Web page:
Though Convergence has never had a losing year, beating its revenue and profit goals on an annual basis, it did not emerge unscathed from the Great Recession and the subsequent sequestration cuts instituted by Congress. “One of the best lessons I learned through that time was to expect the worst but hope for the best,” Larry says. “We were all kind of blindsided by optimism at the time, with no idea that it would be so bad. We made it through by staying true to our basic principles and capabilities, sticking with what we were great at. You can survive as a ‘jack of all trades, master of none’ when the economy is strong, but when things start to spiral, you have to focus on what you’ve mastered. We got through by switching back to our roots and continuing our growth stage. And to this day, we’re very cognizant of the fact that we have to be able to adapt when the economy changes, and we have to help our clients any way we can when times are tough.”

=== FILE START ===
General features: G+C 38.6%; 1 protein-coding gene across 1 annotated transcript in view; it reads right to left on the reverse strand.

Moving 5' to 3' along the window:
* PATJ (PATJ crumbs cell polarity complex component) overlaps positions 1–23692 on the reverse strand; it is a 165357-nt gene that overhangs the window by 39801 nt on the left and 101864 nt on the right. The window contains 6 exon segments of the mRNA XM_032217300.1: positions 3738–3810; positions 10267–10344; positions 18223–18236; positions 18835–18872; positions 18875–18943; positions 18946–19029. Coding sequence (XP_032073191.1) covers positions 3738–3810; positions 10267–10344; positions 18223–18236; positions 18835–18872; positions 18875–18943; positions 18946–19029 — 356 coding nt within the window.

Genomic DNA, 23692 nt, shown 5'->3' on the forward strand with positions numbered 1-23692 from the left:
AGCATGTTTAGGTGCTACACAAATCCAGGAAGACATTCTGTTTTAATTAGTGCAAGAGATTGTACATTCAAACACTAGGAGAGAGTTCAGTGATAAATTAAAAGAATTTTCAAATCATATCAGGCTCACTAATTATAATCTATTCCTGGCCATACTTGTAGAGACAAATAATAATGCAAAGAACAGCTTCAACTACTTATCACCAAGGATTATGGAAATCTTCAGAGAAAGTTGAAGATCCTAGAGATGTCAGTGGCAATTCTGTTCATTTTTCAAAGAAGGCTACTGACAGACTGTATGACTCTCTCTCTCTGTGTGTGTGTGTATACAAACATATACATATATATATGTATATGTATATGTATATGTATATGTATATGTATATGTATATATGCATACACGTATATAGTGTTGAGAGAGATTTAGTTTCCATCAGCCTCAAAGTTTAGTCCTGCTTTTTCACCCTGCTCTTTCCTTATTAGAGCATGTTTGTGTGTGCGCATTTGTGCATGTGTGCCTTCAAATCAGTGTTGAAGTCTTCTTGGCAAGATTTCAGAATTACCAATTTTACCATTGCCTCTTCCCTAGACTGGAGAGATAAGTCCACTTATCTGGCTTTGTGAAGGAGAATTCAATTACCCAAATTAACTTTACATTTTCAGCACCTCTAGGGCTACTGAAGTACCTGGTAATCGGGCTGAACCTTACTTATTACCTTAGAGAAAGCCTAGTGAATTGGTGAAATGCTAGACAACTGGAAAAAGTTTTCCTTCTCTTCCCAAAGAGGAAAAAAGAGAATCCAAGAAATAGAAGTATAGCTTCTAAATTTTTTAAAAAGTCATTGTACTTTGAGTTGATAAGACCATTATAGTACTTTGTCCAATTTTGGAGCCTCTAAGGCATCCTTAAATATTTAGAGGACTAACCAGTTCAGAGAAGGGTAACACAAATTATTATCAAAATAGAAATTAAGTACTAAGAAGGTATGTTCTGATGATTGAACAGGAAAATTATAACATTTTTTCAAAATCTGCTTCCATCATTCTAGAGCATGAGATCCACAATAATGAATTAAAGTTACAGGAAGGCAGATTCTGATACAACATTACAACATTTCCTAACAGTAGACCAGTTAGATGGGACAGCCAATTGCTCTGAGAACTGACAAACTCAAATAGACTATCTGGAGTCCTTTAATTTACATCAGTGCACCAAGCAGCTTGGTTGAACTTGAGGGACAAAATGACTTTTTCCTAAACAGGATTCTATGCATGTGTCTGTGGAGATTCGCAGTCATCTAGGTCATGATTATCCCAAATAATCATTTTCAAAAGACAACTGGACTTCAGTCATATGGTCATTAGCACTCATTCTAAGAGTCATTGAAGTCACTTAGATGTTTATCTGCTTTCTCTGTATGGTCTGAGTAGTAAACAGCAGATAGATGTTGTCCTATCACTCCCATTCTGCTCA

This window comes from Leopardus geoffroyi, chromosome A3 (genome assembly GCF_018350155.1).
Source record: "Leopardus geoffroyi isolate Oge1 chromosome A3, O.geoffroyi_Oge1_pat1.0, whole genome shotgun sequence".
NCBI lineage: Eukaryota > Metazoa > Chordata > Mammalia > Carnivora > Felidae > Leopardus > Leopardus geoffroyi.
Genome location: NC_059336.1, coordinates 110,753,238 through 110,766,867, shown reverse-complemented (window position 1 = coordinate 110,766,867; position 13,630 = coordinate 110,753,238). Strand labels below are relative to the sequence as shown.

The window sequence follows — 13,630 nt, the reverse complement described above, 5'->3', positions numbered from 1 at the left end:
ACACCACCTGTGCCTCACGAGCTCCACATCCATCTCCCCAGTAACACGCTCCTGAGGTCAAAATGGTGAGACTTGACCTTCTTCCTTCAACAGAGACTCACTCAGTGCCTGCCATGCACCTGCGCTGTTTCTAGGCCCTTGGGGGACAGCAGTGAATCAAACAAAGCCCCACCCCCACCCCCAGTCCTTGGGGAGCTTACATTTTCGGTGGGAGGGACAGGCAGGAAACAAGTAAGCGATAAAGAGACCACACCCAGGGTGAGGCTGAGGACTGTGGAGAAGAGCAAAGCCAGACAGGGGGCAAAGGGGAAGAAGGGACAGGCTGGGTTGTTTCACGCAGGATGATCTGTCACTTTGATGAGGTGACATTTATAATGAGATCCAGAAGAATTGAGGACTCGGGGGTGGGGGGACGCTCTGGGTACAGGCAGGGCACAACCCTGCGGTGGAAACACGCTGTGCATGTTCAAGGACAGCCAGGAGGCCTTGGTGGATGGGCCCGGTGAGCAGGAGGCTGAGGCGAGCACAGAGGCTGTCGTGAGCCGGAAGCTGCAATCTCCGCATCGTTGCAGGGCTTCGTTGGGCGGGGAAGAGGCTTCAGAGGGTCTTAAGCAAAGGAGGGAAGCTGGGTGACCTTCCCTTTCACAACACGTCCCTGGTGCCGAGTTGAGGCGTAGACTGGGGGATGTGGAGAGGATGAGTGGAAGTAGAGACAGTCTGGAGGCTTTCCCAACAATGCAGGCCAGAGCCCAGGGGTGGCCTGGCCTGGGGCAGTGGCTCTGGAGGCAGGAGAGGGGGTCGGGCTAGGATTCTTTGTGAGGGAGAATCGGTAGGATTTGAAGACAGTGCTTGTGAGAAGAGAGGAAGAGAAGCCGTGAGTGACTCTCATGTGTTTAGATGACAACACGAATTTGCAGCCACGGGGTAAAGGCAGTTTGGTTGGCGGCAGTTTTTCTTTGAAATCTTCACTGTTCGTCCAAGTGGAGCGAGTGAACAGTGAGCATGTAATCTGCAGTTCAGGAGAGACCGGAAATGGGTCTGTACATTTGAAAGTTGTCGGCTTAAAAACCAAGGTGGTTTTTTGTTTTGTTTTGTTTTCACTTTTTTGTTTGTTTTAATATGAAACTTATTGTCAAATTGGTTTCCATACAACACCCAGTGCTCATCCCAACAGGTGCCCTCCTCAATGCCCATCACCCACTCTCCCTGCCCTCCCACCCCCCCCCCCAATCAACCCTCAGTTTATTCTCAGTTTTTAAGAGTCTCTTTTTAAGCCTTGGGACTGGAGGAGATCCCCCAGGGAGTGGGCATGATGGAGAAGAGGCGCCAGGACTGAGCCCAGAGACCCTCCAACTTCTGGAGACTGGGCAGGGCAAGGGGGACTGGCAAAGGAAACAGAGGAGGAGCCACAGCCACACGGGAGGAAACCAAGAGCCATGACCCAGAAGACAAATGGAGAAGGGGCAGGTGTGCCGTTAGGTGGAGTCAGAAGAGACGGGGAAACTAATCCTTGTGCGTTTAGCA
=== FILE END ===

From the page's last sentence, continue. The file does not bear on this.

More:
Today, operating under the motto of “secure application delivery,” the company’s mission has expanded to focus on the secure delivery of an application from a server to an endpoint, regardless of the nature or location of that endpoint. “We help our clients build, sell, and protect the software,” Larry explains. “Serving government agencies and commercial organizations all around the nation, we’re working with new technology every day, always pushing the limits of what we thought was possible. That’s an incredibly exciting environment to work in.”
Undoubtedly, Convergence’s success is due in large part to the innovation and integrity of its products. Recognizing that nefarious intentions can be cultivated within an organization as well, one of the company’s signature products is Intelligence ID, an insider threat protection program that prevents employees from stealing an organization’s intellectual property. The product is now sold worldwide.